Teeny Haunts: Porterville Gnome

Two seperate families, both owning the same property on the Tule River near Porterville, experienced this malevolent creature. A woman named Tammy moved onto an old farm with her children. Immediately she sensed a presence watching them from the old barn.

Returning home with groceries, Tammy heard a “very freaky, very evil-sounding chuckle”. The noise came from a three-foot humanoid figure about 50 yards away. She described it as wearing a red pointed hat, just like a gnome, only not at all cute and cuddly. It had sharp teeth with an ear-to-ear grin.

Tammy ran to her house and locked the door. Movement appeared outside the kitchen window, just the tip of the red hat. It wanted to get into the house. After a very long time, the tiny creature left. Yet for the remainder of her stint in that house, Tammy would hear creepy laughter coming from the barn.

Years later, a woman names Charlie moved onto the same property with her husband. They took a liking to a small pond on the property and decorated it with gnomes, toadstools, stocking the pond with koi fish. Only the old barn still emanated creepy vibes. The pair stayed away as much as possible.

In the still hours of the morning, they woke to the sound of “raspy, gurgling singing.” A tiny gnomish creature stood by the pond, again with the reddish hat.

The thing sensed them watching and snatched a koi from the pond, gobbling it up in one bite. Charlie’s husband threw open the window and threatened to call the police. The creature only grinned with it’s terrible pointy teeth, and gave the couple the bird before vanishing in the night. The only evidence of the encounter were small, childlike footprints around the pond.

The creature returned, night after night, eating more of the fish. Finally the couple took down all the decorations and got rid of the fish. This only served to aggravate the little creature, who ran around screaming in an unknown language.

Many years later, Charlie and Tammy met and compared their stories. They both had witnessed a tiny creature in a red hat. They attempted to visit the old farm, only the new owner didn’t want to speak to them. They did notice that the dilapidated barn had been torn down.

Was it possible that a red cap, a creature native to England, had ventured all the way out to California? Although neither of the woman’s stories detailed what would happen should the creature enter their house, I pulled from red cap mythology to fill in the missing pieces.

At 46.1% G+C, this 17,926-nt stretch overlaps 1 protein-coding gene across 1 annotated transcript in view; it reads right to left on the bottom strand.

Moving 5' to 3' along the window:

It makes me wonder what other nasties are lurking in the dark.

Tim Kane

Teeny Haunts: Snail Hail

Although I’ve known about how storms can pick up critters and deposit them, rain style, across various swaths of landscape, I stumbled across this particular story in the 400th issue of Fortean Magazine. I was struck by the oddness of the account.

Most scientists attribute critters raining from the sky to tornado waterspouts. High winds create a tornado-like suction that picks up fish or frogs or even snails and carries them for miles. The Farmer’s Almanac lists the most bizarre items to have rained down on humanity including meat in Kentucky and spiders in Australia.

In the case of the snail encounter, the witness claims that when he exited the phone booth, the snails formed perfect circle. As if the rain were concentrated exactly on his locale.

Of course the best story about raining animals comes from Stephen King’s Rainy Season (a short story from Nightmares and Dreamscapes). In this, a couple move to a small town only to find that every seven years it rains frogs. However these amphibians have a taste for flesh.

There have been three short films made of this story (2002, 2017 and an Australian short in 2019). The story reads the best.

I have never personally experienced any strange fauna falling from the skies. However, I do know that the creepiness of the event would long linger in my memory.

Tim Kane